Kathryn Cresla needed no prodding Saturday night when asked why she had traveled thousands of miles to be at the opening gala of the Buffalo Philharmonic Orchestra.
Falletta is the orchestra's first female music director and has made the Philharmonic arguably the most important American orchestra to choose a woman as its leader.
"This a wonderful day," said Ms. Cresla, who came from Florida. "She's a woman who also is a wonderful conductor. We're starting the new millennium with a great new opportunity."
There was an air of celebration in Kleinhans Music Hall, joy over the debut of a new, exciting leader and relief that, once again, the orchestra had survived another tumultuous roller-coaster ride of events.
Just four days before, the orchestra was on the verge of canceling opening night because of a contract dispute between the Philharmonic and its musicians.
A marathon bargaining session produced a last-minute settlement Wednesday, an issue Falletta made no attempts at avoiding when she spoke to Saturday's crowd.
"We have some wonderful news to celebrate -- the presence of our wonderful Buffalo Philharmonic Orchestra musicians," she said, prompting the crowd to erupt into applause.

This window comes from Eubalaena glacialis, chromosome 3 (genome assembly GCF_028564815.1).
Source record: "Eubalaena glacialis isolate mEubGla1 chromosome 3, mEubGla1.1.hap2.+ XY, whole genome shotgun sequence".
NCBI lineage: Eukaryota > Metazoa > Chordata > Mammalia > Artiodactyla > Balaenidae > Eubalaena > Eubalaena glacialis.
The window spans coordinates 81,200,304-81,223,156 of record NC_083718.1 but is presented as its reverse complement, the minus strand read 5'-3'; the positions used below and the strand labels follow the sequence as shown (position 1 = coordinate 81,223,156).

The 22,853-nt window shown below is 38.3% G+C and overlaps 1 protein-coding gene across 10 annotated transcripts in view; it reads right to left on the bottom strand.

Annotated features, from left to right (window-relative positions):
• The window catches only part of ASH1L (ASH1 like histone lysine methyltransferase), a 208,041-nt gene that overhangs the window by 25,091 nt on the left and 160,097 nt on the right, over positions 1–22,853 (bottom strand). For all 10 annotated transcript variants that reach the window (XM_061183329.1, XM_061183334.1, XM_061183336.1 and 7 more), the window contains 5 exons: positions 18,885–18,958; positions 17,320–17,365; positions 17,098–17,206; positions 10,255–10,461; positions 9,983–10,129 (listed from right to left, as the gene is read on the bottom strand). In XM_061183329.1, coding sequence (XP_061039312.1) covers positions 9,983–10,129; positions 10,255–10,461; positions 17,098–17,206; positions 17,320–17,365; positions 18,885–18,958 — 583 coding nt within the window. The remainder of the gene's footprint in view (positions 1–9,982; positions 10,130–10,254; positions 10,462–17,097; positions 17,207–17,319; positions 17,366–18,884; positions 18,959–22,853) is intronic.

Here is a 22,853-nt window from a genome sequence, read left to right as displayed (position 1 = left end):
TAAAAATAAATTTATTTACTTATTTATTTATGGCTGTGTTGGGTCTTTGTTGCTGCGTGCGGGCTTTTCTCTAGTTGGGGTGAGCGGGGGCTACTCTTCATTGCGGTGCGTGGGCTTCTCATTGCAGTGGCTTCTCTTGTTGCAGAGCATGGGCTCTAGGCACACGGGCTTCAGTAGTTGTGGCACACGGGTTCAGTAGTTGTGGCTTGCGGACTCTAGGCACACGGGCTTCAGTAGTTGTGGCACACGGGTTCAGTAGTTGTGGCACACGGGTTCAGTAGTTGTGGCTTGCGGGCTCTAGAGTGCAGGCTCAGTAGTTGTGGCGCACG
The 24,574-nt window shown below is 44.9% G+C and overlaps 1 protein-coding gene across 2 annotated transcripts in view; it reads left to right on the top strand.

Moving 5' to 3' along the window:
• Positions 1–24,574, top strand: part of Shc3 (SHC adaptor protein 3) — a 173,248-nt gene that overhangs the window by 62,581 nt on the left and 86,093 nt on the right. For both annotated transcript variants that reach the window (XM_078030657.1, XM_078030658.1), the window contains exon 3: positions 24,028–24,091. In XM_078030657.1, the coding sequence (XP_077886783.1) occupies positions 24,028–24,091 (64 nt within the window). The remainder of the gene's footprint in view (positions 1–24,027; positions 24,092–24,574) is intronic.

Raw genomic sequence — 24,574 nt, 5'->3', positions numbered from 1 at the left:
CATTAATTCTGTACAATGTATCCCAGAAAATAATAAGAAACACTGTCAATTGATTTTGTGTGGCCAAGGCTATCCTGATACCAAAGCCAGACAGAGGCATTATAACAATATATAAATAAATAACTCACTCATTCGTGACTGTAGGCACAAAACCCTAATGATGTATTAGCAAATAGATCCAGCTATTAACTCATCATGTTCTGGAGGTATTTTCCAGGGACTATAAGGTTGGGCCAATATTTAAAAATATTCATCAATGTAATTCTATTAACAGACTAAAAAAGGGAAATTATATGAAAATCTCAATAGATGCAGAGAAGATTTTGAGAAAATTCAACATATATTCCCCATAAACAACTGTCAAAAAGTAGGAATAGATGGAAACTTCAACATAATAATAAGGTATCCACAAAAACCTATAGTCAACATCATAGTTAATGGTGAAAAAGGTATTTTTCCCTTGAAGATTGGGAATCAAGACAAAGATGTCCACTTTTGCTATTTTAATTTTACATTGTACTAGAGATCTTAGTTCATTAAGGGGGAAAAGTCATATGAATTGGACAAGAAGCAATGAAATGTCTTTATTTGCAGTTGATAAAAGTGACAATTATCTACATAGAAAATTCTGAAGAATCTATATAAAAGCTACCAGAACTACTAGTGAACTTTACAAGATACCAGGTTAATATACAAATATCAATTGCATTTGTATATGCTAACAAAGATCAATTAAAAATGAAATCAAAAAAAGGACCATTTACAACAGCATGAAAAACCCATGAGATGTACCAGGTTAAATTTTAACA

As they arrived, dressed in tuxes and evening gowns, people spoke honestly of their fears that, this time, the Philharmonic might not make it.
"I was afraid of the future," said Marie Krellner of the Town of Tonawanda. "It would have been a disaster to lose the Philharmonic. Maybe it's prestige. It gives Buffalo some class."
Words like "gem" and "jewel" are dropped when people try to explain the Philharmonic's irreplaceable role in Buffalo's rich cultural heritage.
Musically, it is a treasure that can't be found anywhere else, an important balance to the Bills and Sabres.
"It's culture, it's class and it's important to children," said James Ieda, one of the younger faces in an audience that tends to be a bit gray.
"I'm an elementary school music teacher, and I bring my kids here. This is a treasure of Buffalo. How can you be exposed to culture by watching MTV? We're a beer-drinking town with a football problem. I'm a Bills fan, but I also love coming here."